Graffiti editorial all wrong
Re: Graffiti mess your problem, Editorial (Oct. 17)
Contrary to your editorial, the responsibility for cleaning graffiti it is not equally shared.
A private citizen should look after its own property as a matter of respect for its neighbours.
Public municipal spaces, as a matter of respect for the citizens and taxpayers, should be looked after by municipalities using our taxes to pay for the service.
The City of Victoria does a good job in maintaining its installations graffiti-free, but the same cannot be said for others.
BC Hydro, Telus and the cable companies have abdicated their responsibilities and decided that the public and the tax payers must clean up their mess and their equipment, for free.
They believe that supplying a few cans of paint and the odd brush absolve them of their social responsibilities and entitles them to obtain free labour under the subterfuge of “community pride,” whatever that means.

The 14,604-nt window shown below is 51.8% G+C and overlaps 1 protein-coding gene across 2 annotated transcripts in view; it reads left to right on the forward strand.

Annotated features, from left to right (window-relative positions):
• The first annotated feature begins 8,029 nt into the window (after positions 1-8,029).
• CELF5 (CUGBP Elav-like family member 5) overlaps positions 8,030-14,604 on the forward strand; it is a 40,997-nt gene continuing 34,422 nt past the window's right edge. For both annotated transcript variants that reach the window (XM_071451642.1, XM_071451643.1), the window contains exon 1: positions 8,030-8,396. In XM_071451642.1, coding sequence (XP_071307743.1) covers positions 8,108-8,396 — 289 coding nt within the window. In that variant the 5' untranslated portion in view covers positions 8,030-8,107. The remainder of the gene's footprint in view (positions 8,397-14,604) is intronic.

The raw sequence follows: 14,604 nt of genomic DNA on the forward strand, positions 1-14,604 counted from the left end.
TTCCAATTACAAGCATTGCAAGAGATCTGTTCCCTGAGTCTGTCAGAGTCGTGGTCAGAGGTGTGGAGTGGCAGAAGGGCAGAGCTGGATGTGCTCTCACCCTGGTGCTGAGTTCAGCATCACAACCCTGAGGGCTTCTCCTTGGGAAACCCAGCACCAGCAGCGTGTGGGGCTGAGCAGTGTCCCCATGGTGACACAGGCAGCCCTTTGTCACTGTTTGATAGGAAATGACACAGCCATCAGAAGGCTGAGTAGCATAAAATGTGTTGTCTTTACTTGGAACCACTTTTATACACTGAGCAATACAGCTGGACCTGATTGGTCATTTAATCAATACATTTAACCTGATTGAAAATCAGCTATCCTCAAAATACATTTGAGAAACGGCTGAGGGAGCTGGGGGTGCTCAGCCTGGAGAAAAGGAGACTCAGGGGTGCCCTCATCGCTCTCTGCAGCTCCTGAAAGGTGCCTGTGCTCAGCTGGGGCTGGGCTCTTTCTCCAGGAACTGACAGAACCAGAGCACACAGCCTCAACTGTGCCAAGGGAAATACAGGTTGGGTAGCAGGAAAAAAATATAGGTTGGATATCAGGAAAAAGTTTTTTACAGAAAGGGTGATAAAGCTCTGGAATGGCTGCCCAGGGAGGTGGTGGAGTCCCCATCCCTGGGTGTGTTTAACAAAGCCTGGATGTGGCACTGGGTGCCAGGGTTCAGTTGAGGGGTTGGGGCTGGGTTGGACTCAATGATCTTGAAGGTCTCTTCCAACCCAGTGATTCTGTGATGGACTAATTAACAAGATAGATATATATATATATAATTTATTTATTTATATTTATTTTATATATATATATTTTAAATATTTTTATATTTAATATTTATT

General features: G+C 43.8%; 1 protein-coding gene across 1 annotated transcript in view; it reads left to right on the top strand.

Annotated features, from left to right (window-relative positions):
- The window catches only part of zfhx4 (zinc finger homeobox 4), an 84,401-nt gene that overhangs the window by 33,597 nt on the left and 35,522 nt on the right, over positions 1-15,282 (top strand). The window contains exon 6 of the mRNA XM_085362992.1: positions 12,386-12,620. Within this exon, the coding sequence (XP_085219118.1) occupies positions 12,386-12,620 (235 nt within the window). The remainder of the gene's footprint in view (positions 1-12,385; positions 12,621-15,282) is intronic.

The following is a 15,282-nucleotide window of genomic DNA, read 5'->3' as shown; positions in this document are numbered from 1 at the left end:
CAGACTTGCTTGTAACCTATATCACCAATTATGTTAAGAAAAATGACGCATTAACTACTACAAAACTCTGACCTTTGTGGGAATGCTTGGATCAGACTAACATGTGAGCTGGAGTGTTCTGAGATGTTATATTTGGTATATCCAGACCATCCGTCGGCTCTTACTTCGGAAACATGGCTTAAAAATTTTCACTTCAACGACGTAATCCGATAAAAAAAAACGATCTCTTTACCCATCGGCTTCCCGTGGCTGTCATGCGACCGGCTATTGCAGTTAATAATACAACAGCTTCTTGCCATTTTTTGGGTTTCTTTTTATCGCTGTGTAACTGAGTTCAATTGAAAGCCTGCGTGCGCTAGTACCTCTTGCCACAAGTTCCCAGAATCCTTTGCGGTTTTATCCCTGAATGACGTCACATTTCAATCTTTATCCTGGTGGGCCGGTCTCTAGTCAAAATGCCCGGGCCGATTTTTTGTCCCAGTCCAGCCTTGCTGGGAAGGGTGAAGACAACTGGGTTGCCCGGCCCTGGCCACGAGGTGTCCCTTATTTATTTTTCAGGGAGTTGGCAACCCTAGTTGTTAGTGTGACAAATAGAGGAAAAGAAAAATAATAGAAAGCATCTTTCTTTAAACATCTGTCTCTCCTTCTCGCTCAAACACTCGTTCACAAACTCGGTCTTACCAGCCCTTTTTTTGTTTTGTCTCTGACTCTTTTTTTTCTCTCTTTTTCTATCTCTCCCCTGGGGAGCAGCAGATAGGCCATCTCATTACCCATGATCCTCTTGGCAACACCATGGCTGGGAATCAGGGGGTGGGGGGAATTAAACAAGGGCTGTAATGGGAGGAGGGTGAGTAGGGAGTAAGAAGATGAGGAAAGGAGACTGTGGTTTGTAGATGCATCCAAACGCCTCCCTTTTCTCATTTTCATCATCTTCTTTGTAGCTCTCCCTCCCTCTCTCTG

These are the same private-for-profit entities that impose usurious charges on the public, yet they expect the same suffering public to look after their lamp posts and distribution utility metal kiosks abusing the good will of well-intentioned individuals.
I volunteer a lot in the community, but not at the cost of depriving someone of gainful and productive employment.
Large utilities companies must be forced to clean up their own installations at their own costs instead of extracting free labour from a well-intentioned public, or in some cases, from taxpayers.
Those utilities that refuse to take responsibility for cleaning up their mess should not have their business licenses renewed to operate within the municipal boundaries.